The proper argument, then, obviously isn’t simply that Citizens United (following in the footsteps of earlier cases like Federal Election Commission v. Wisconsin Right to Life) had acknowledged the right which corporations have to spend money in order to get out messages and influence voters on behalf of their preferred candidates and causes, but rather that Anthony Kennedy’s majority opinion in Citizens United followed the “money = speech” logic of the 1976 decision Buckley v. Valeo to an extreme end. Kennedy, writing for the majority, asserted that, because the Supreme Court had previously granted to spending money for the promotion of acts of political speech the same constitutional privileges enjoyed by acts of speech themselves under the First Amendment, almost any attempt to recognize that different persons or different corporate bodies may operate on very unequal levels when it comes to the functioning of our democracy was simply illegitimate. As a result, long-standing legislation and judicial precedents on both the state and national level–legislation and decisions which had developed over many decades in response to the obvious and highly unequal fact that, when money basically decides who has access to voters and who doesn’t, our democracy doesn’t work terribly well–was invalidated. Some of it was fairly recent, like Austin v. Michigan Chamber of Commerce, which had originally defended a restriction on business corporations being able to spend their own normally acquired profits in political contests, and some of it was as old as the 20th-century itself, such as when the Supreme Court put a halt to the Montana Supreme Court’s efforts, in Western Tradition Partnership v. Attorney General of Montana, to preserve campaign finance restrictions which Montana had put in place many decades ago in response to the particular forms of corruption which had plagued their state. But whether old or recent, all of these precedents existed because, after different times and places, state and national actors had recognized American democracy becoming overly shaped by the power of money, whether from wealthy individuals or powerful groups, and they wanted, in the spirit of the Declaration of Independence, to guarantee real equal democratic freedom and opportunity to all–not just respecting votes equally, but respecting voices equally as well.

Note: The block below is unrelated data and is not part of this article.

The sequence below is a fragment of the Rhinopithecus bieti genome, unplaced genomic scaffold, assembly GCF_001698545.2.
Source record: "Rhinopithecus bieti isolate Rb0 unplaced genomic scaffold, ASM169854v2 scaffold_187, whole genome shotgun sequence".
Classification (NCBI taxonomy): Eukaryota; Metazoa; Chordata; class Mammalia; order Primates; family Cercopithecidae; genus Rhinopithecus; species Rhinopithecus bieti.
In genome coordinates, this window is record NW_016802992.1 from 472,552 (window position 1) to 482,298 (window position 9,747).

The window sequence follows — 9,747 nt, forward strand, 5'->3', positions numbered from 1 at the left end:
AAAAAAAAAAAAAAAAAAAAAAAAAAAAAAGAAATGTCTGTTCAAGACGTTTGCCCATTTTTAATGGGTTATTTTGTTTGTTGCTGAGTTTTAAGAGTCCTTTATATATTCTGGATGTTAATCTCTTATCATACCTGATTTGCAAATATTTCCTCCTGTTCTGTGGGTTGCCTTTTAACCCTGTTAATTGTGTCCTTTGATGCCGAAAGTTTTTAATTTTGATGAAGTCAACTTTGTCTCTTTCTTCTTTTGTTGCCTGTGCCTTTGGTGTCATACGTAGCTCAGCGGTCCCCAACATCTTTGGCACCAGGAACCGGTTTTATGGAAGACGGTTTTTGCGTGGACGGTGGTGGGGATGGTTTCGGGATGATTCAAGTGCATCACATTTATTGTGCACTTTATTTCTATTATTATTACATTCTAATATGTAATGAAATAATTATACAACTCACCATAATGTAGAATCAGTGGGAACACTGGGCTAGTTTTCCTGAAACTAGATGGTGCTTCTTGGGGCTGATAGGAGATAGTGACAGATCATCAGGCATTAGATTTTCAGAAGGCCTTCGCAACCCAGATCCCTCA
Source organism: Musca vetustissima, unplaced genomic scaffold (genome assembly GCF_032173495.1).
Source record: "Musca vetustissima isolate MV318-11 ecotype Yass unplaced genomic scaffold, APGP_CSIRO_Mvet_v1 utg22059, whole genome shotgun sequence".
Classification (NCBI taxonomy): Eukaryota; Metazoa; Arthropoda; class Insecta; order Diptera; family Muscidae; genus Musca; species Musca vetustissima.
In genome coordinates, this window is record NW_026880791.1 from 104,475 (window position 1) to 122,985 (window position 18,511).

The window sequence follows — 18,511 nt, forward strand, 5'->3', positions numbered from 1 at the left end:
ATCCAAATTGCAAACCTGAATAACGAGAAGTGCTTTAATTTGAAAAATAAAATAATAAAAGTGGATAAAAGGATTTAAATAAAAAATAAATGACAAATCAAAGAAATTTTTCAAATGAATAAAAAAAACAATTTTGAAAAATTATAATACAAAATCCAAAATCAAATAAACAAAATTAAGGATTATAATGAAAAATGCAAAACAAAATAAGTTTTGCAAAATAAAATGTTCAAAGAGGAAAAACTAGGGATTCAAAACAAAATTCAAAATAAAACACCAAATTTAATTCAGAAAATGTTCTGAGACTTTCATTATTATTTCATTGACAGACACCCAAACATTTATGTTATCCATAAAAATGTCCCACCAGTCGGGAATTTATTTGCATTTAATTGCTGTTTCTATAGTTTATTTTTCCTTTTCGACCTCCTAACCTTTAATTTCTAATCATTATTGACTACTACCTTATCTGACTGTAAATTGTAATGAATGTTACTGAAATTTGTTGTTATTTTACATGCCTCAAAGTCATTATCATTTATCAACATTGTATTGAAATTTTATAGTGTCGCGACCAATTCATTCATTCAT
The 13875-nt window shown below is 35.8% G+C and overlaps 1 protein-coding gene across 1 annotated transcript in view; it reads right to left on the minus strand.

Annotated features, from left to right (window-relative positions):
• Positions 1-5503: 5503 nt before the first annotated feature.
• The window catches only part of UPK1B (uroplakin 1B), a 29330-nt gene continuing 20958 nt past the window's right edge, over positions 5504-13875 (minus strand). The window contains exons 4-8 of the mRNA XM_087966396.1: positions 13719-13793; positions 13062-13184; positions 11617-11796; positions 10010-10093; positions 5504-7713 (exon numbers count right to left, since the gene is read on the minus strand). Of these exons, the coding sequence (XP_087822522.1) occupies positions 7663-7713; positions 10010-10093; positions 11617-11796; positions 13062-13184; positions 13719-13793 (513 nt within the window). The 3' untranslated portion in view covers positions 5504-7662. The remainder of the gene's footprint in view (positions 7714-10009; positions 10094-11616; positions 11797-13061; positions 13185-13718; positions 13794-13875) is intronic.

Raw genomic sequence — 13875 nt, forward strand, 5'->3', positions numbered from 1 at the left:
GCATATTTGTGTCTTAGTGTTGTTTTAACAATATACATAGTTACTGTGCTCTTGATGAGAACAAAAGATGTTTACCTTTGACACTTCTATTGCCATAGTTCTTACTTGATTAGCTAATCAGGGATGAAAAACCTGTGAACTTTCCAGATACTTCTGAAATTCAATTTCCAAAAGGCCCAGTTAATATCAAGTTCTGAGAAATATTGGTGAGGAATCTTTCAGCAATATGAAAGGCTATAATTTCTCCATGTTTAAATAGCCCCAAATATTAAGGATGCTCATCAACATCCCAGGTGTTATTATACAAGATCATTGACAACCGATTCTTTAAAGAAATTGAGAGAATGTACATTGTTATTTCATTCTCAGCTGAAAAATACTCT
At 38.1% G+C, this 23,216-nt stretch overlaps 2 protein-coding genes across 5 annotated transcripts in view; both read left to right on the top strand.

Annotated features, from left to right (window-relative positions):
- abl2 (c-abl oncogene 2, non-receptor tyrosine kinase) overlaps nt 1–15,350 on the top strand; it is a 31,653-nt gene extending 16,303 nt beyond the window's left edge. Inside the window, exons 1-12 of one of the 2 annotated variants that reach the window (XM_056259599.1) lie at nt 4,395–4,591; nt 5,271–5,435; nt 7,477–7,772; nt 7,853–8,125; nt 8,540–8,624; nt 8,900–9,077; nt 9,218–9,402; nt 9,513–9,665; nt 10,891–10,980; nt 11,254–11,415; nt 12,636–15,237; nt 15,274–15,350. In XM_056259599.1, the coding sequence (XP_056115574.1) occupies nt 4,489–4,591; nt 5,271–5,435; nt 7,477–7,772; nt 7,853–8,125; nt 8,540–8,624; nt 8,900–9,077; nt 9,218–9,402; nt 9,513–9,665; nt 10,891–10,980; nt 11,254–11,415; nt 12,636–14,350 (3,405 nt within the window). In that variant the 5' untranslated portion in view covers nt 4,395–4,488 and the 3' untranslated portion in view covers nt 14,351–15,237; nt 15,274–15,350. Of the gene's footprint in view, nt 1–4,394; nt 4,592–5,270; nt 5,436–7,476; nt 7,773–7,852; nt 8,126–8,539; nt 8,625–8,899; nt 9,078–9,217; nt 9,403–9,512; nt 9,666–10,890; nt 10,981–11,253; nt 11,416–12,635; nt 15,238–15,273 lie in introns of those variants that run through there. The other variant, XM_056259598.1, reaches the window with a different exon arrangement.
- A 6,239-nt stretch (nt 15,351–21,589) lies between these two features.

We obviously don’t have that today, as the rise of Super PACs and the recent recall election in Wisconsin certainly prove. This is not to say that overturning or event just modifying Citizens United–which I think would be both a delightful turn of events and an extremely unlikely one, though the fact that the Supreme Court has agreed to review Citizens United in light of the Montana Supreme Court’s ruling is quite hopeful–would eliminate all the problem of unequal influence in elections. That problem goes far deeper than this 2010 decision, going all the way back to the Court’s willingness in 1976 to see in spending money a fundamental act of citizenship, thus granting those with money (again both individuals and corporations) a constitutional right which, in practice, gives them an unequal advantage over those who don’t. The problem with Citzens United is that it took much too far a principle which is, to my mind at least, of fairly questionable democratic validity–and thus, I further think, properly of fairly limited constitutional relevance. Money can and should be limited in the role it plays in democratic elections. Citizens United, whatever it’s direct provable impact on skyrocketing election costs in America, is a denial of that principle–and hence, as I said, a terrible decision, both for what it said and for the consequences which follow saying so.